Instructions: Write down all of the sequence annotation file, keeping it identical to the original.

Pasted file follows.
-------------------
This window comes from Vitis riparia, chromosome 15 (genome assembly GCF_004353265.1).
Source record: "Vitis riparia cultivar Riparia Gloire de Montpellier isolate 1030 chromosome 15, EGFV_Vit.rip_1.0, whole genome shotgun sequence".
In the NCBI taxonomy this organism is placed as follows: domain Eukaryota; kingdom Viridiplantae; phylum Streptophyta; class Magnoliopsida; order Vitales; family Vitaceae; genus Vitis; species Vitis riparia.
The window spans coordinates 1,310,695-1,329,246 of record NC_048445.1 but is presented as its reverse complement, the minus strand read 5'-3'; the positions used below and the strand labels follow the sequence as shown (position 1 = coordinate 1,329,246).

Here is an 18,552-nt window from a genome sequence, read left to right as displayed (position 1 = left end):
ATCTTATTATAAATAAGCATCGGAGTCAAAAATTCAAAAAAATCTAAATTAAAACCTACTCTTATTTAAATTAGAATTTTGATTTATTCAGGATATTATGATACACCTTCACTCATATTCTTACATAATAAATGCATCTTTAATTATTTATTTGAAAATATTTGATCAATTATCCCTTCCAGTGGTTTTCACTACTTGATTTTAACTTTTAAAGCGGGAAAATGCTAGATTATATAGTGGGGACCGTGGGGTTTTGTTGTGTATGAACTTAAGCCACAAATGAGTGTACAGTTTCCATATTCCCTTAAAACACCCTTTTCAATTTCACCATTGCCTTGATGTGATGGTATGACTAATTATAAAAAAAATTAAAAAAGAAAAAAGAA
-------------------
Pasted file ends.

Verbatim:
This window comes from Vitis riparia, chromosome 15 (genome assembly GCF_004353265.1).
Source record: "Vitis riparia cultivar Riparia Gloire de Montpellier isolate 1030 chromosome 15, EGFV_Vit.rip_1.0, whole genome shotgun sequence".
In the NCBI taxonomy this organism is placed as follows: domain Eukaryota; kingdom Viridiplantae; phylum Streptophyta; class Magnoliopsida; order Vitales; family Vitaceae; genus Vitis; species Vitis riparia.
The window spans coordinates 1,310,695-1,329,246 of record NC_048445.1 but is presented as its reverse complement, the minus strand read 5'-3'; the positions used below and the strand labels follow the sequence as shown (position 1 = coordinate 1,329,246).

Here is an 18,552-nt window from a genome sequence, read left to right as displayed (position 1 = left end):
ATCTTATTATAAATAAGCATCGGAGTCAAAAATTCAAAAAAATCTAAATTAAAACCTACTCTTATTTAAATTAGAATTTTGATTTATTCAGGATATTATGATACACCTTCACTCATATTCTTACATAATAAATGCATCTTTAATTATTTATTTGAAAATATTTGATCAATTATCCCTTCCAGTGGTTTTCACTACTTGATTTTAACTTTTAAAGCGGGAAAATGCTAGATTATATAGTGGGGACCGTGGGGTTTTGTTGTGTATGAACTTAAGCCACAAATGAGTGTACAGTTTCCATATTCCCTTAAAACACCCTTTTCAATTTCACCATTGCCTTGATGTGATGGTATGACTAATTATAAAAAAAATTAAAAAAGAAAAAAGAA